Hug-a-Child Day

Every child was brought into this world with the potential to build a brighter future – for himself, for his family, for the community, for the nation. He bounded in with an abundance of love, light, and joy for those around him. Isn’t it sad to realize that a large percentage of these children are harshly treated by ruthless adults who claim to nurture them.

A child is a beauty of his own. His eyes carry a look of innocence that can only be stained by older people who are filled to the brim with impurity.

In the newspapers. child abuse is not a new phenomenon. Physical and sexual assault of children has been ongoing for centuries. It seems as if older people take pleasure in finding reason to target innocent ones. But whatever for? Perhaps it gives these so-called adults a sense of power and authority to know that they are in control of something. Nonetheless, what is so great if they want to be so in control of children. Speaking on my own point of view, it is more like bullying. Bullying, because the weaker ones are taken advantage of.

One of the most horrific reports I have ever come across in the papers is a child sex-abuse syndicate in Australia which offered services over the Web. It is something like real-time sexual abuse on children around five to twelve years old that occurs over a visitor’s paid request. Another involved a father in China who became extremely frustrated with his son’s failing results that he beat him until he was numb, and then buried him alive because he assumed the boy was already dead. Hello world, seriously…wake up.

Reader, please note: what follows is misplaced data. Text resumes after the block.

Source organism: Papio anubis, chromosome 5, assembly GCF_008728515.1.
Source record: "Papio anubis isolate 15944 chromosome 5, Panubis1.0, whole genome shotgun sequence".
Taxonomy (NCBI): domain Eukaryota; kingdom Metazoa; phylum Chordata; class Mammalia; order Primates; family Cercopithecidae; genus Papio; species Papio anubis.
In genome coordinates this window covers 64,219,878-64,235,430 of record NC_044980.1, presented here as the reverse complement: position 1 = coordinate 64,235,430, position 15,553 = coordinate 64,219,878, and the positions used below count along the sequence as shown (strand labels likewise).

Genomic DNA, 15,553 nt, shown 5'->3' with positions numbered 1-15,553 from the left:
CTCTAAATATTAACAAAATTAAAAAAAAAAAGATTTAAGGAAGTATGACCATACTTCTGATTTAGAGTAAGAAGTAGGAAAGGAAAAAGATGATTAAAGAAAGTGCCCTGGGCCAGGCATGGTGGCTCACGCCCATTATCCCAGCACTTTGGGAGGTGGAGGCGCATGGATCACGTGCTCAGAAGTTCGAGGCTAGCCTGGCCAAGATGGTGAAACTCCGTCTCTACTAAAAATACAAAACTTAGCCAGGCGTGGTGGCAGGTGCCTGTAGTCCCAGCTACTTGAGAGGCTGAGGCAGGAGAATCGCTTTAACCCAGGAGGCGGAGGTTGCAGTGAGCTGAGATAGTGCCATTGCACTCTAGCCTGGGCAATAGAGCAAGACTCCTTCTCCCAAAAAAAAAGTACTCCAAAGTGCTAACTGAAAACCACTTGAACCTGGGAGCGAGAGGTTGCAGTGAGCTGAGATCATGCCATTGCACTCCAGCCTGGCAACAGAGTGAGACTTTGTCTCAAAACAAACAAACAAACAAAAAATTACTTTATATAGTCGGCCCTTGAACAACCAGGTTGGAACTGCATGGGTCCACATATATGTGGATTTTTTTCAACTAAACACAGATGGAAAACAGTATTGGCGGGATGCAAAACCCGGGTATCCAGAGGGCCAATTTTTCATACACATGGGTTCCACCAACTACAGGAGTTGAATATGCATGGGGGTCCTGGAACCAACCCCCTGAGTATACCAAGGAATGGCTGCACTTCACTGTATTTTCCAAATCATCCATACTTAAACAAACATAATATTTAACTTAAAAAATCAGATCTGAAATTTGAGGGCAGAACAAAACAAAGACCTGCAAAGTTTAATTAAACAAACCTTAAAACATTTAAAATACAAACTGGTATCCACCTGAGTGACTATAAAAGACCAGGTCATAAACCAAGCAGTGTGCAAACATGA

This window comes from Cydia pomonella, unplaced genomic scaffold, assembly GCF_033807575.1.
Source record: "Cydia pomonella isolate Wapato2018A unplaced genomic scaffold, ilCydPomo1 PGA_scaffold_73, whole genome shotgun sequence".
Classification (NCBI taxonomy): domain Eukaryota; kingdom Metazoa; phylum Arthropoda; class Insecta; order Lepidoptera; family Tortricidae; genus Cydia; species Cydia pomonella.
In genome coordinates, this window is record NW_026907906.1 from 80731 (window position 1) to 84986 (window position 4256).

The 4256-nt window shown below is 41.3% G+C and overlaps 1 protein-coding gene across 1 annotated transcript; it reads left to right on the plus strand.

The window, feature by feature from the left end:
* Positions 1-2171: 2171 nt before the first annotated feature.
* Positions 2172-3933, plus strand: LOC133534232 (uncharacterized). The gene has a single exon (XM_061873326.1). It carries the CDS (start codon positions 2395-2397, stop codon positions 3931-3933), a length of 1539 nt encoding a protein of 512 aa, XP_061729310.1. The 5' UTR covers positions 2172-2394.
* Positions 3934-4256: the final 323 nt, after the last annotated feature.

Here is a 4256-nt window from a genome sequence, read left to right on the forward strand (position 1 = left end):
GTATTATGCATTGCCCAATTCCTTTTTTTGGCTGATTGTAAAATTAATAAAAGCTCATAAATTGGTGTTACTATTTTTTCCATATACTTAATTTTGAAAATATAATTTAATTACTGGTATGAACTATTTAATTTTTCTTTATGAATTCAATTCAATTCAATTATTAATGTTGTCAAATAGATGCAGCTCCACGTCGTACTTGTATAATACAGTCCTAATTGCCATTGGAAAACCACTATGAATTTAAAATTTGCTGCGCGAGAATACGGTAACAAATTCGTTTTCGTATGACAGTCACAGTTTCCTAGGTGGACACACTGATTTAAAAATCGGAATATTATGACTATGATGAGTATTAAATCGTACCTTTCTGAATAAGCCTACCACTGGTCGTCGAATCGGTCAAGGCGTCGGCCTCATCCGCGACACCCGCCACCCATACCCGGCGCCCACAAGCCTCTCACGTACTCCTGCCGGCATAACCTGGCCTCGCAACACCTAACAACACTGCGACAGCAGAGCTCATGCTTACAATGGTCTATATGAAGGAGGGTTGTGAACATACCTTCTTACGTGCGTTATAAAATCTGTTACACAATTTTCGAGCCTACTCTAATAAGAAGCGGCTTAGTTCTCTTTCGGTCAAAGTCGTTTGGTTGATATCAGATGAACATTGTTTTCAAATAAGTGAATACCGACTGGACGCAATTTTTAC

Being a child myself [tell me just who isn’t], I do understand that parents might have tried really, really hard to bring their children up. Take note, the word ‘might’ is used here. I am a child, and I do understand what it is like to be in such moments of crises. So why hurt the child? Imagine the train of thoughts that both parent and child go through each time these situations occur. Did the child really mean to inflict more hurt and pain? Does the child’s feelings of self-worth and confidence have to be robbed off?

Every problem has a root cause – and this case, it begins with the parents, and probably the parents of the parents, and also the parents of the parents of the parents. It could go on, penetrating deeper and deeper into the history of the family. Yet, during this time when things are hard, do we want to continue a gruesome lineage?

Let the hurt end here, and allow love to blossom in your little one’s hearts. Start giving him a life full of meaning, and he will return it to you. Although the pain pierces through your own heart, you know that you want to give him a better life. The price has been paid, and it is a thing of the past. What has been done, however unerasable it may be, has been done. Now there is only a brighter future to hope for.

As I walked through an overhead bridge to classes one day, I happened to pass by a middle-ages woman in drab clothes sitting on the floor with a milk bottle in one hand. She apparently had poor eyesight, and one of her cheeks was swollen. But in front of her was a bundle of joy. A cute little boy three years of age – probably her son – was holding an open tin can next to her. It may have been a heart-warming sight, yet when the boy’s eyes met mine, he smiled. I smiled back, too, as I inserted however much I could into their container.

It touched my heart so to see how such a child, young as he was, could manage to break out a smile even under pathetic circumstances.

Children are worth every bit of themselves. Children and adults – they are always interdependent on one another. And of course, in the right way. What if they do something wrong? Instead of raising your voice and pointing your finger at them, pull them over to you and search for clues. Believe me, there is nearly always an underlying cause.

Give him a hug today, for he may not be with you tomorrow. ♥